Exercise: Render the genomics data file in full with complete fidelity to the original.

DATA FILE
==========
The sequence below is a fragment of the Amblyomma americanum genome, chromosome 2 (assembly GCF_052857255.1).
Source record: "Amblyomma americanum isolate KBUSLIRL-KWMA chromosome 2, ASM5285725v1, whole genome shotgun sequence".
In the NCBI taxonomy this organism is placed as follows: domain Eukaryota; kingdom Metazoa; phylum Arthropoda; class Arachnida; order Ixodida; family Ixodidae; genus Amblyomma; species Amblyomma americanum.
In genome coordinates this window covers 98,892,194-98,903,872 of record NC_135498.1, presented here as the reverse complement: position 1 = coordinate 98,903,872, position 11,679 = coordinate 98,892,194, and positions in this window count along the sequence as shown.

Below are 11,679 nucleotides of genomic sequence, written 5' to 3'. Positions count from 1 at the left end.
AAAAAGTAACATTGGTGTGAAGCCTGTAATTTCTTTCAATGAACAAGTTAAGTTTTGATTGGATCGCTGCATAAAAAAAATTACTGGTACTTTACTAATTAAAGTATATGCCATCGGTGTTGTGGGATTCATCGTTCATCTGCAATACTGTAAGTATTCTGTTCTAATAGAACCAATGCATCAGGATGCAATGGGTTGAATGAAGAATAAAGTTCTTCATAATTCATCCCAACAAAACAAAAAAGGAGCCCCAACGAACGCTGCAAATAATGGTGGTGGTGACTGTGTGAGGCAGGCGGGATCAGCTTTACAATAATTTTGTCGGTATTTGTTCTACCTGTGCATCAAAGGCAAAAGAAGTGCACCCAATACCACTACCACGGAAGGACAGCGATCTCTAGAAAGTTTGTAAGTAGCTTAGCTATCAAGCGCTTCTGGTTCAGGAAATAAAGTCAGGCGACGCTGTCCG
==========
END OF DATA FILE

The sequence below is a fragment of the Amblyomma americanum genome, chromosome 2 (assembly GCF_052857255.1).
Source record: "Amblyomma americanum isolate KBUSLIRL-KWMA chromosome 2, ASM5285725v1, whole genome shotgun sequence".
In the NCBI taxonomy this organism is placed as follows: domain Eukaryota; kingdom Metazoa; phylum Arthropoda; class Arachnida; order Ixodida; family Ixodidae; genus Amblyomma; species Amblyomma americanum.
In genome coordinates this window covers 98,892,194-98,903,872 of record NC_135498.1, presented here as the reverse complement: position 1 = coordinate 98,903,872, position 11,679 = coordinate 98,892,194, and positions in this window count along the sequence as shown.

Below are 11,679 nucleotides of genomic sequence, written 5' to 3'. Positions count from 1 at the left end.
AAAAAGTAACATTGGTGTGAAGCCTGTAATTTCTTTCAATGAACAAGTTAAGTTTTGATTGGATCGCTGCATAAAAAAAATTACTGGTACTTTACTAATTAAAGTATATGCCATCGGTGTTGTGGGATTCATCGTTCATCTGCAATACTGTAAGTATTCTGTTCTAATAGAACCAATGCATCAGGATGCAATGGGTTGAATGAAGAATAAAGTTCTTCATAATTCATCCCAACAAAACAAAAAAGGAGCCCCAACGAACGCTGCAAATAATGGTGGTGGTGACTGTGTGAGGCAGGCGGGATCAGCTTTACAATAATTTTGTCGGTATTTGTTCTACCTGTGCATCAAAGGCAAAAGAAGTGCACCCAATACCACTACCACGGAAGGACAGCGATCTCTAGAAAGTTTGTAAGTAGCTTAGCTATCAAGCGCTTCTGGTTCAGGAAATAAAGTCAGGCGACGCTGTCCG